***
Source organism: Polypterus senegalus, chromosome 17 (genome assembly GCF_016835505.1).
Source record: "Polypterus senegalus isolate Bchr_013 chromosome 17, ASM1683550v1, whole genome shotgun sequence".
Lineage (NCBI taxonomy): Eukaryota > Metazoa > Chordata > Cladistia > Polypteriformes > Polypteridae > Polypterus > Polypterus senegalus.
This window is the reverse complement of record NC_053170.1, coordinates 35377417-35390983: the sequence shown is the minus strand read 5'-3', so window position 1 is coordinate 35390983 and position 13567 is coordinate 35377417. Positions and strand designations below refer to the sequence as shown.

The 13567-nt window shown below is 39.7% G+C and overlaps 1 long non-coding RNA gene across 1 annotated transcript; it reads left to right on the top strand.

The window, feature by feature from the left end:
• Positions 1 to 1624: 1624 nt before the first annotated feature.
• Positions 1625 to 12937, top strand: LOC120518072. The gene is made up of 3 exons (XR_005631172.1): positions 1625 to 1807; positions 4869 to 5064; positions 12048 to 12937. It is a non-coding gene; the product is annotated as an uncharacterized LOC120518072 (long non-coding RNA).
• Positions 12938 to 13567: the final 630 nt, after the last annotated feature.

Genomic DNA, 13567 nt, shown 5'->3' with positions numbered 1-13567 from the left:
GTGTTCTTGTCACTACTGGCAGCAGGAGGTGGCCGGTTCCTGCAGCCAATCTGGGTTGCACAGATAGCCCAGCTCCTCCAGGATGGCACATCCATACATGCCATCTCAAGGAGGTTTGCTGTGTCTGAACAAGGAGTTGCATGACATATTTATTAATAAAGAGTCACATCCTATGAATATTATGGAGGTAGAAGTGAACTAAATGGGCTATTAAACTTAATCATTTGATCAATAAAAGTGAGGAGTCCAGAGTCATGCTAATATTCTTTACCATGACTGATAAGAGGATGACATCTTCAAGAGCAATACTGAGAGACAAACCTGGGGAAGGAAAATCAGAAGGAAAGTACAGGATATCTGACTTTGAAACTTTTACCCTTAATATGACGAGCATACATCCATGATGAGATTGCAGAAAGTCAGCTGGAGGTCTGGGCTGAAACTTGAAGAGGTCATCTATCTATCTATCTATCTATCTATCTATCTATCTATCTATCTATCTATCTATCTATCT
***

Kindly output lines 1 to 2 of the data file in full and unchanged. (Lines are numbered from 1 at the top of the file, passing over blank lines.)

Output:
Source organism: Polypterus senegalus, chromosome 17 (genome assembly GCF_016835505.1).
Source record: "Polypterus senegalus isolate Bchr_013 chromosome 17, ASM1683550v1, whole genome shotgun sequence".